Which of the three big CMS delivers the knockout blow?

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5 Minutes

CMS review

Which of the three big CMS delivers the knockout blow?

There are many methods to creating websites these days and the most popular are open source, web content management systems (CMS).

It’s often debated as to which is the best platform to use but Wordpress, Drupal and Joomla are the big three heavyweights in this category and are downloaded by millions every year.

All three are open-source software, each developed and maintained by a community of thousands. Together they power around 40% of all websites on the planet.

The heavyweight who delivers the knockout blow depends on your own situation and your goals. Perhaps you are a web designer or web developer looking to choose the right technology for your next project or a marketer looking to find the most Google-friendly CMS. There are no simple answers or one-size fits all approach to CMS. It’s important to consider all three when looking at technical options for your business and Web Foundry can help to build with all of them.

Popularity or performance

Over the last ten years, interest has grown in Wordpress, Drupal and Joomla as people have searched for the best CMS to use for their own needs.

Figure 1 Google search trend


Before you make your choice, consider the following:

What is important to your business? How long will this investment last? What is the main thing it must do very well?

If you consider yourself to be a novice, then Wordpress is a good all-rounder and simple one to get started with. It’s a flexible platform that can be used to create a simple blog or brochure type website, without the need to fully understand the coding behind the pages. Wordpress can also be developed into a more complex site with the use of ready-made plugins and attractive themes.

However, if you are a web developer who wants something that is highly customisable, then Drupal may be the best option. This is great for scalability, as your website evolves and adapts to meet the user needs. Drupal is a powerful tool for developers and so does require some expertise and experience. It requires a familiar understanding of HTML, CSS and PHP.

If you are on limited budget just now, then Wordpress is a simple choice but Joomla is a good option for something with more site development options. Joomla is like the middle ground between the developer-oriented, extensive capabilities of Drupal and user-friendly Wordpress. It may take a little more time to fully understand but it would be more of a smooth learning curve then going straight to Drupal.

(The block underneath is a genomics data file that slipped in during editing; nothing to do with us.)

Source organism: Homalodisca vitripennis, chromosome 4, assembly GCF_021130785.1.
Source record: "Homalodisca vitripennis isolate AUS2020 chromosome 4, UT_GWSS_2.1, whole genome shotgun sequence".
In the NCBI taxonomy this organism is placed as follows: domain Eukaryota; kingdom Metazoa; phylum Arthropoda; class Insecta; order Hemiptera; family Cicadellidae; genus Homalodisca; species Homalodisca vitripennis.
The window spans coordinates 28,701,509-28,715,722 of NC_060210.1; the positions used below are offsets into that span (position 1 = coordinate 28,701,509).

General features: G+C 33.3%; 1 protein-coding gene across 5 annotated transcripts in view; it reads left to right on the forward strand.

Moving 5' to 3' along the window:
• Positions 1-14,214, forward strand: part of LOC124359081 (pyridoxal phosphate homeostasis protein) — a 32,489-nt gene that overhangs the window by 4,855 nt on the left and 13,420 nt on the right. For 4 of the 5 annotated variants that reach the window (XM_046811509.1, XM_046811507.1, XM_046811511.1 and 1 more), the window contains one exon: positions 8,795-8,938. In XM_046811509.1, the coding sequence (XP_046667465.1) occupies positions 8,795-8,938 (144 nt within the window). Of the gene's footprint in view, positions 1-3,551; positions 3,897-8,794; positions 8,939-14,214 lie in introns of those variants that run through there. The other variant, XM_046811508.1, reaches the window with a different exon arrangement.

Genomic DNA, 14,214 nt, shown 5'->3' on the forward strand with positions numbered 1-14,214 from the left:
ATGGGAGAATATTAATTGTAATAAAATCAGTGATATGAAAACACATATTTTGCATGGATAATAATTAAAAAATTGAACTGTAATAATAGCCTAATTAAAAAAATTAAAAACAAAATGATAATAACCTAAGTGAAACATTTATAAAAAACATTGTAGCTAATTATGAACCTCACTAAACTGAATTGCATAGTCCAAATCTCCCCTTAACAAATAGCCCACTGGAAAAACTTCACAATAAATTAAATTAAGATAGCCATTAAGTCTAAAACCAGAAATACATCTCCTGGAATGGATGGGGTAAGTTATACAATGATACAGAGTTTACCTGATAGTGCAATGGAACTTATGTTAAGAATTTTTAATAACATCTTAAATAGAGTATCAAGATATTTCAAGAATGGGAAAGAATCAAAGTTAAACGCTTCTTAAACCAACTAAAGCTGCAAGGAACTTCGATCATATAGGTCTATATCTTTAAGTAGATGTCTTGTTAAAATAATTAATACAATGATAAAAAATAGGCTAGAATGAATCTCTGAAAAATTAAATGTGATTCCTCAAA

Who uses what?

These high profile websites are powered by each CMS.


  1. Jay Z’s life and times site is an excellent example of what you can with Wordpress web design and a skilled developer. A unique homepage gallery slider with great responsive design. http://lifeandtimes.com/
  2. ESPN distributes thousands of hours of media content and this efficient design performs well for them with scalability. https://mediadistribution.espn.com/


  1. BBC Store is a place where you can buy digital copies of BBC programmes. An attractive ecommerce site. https://store.bbc.com/
  2. As a charity, Cancer Research make use of Drupal to showcase their stories and encourage donations. http://www.cancerresearchuk.org/


  1. A site for stunning photographs with gallery formats. http://www.outdoorphotographer.com/
  2. This site brings together the company’s branding and story with sliders throughout. http://www.ihop.com/


Although the CMS software is free from licence costs it doesn’t mean the website is without cost. Your investment is required for key elements such as design, branding and custom modifications to the way it functions. Each CMS comes with extensibility options with the use of plugins and widgets for varied solutions. It also takes time to deal with the configuration of the CMS and to host, maintain and market it.

Everyone has their favourite

Familiarity is important with each CMS and for some people, the simple interface for the web administration is essential so they can easily use it regularly and show other members of staff too. This is where Wordpress scores strongly.

Once invested in the learning curve, it is often rare that designers and developers will jump ship and try an alternative.


Each CMS has a road map for future features and developments. All of them have regular security updates and technical support through forums available. However, it is worth spending some time to look at what the community is like for help on each platform and the infrastructure around the project.

In some cases, you will have to dig deeper to discover if it is only going to be used in some countries and some web projects or services may not be around for much longer.

Objective opinion and conclusion

So there you have it…. the three biggest, baddest CMS on the planet, slugging it out for your attention. Each has its fans and detractors, each deserves its place in the market and each has matured to the point where under the right circumstances can deliver a knockout blow to the others. It comes down to the project requirements and the skill of the people implementing the project (which is usually more important than the choice of CMS anyway).


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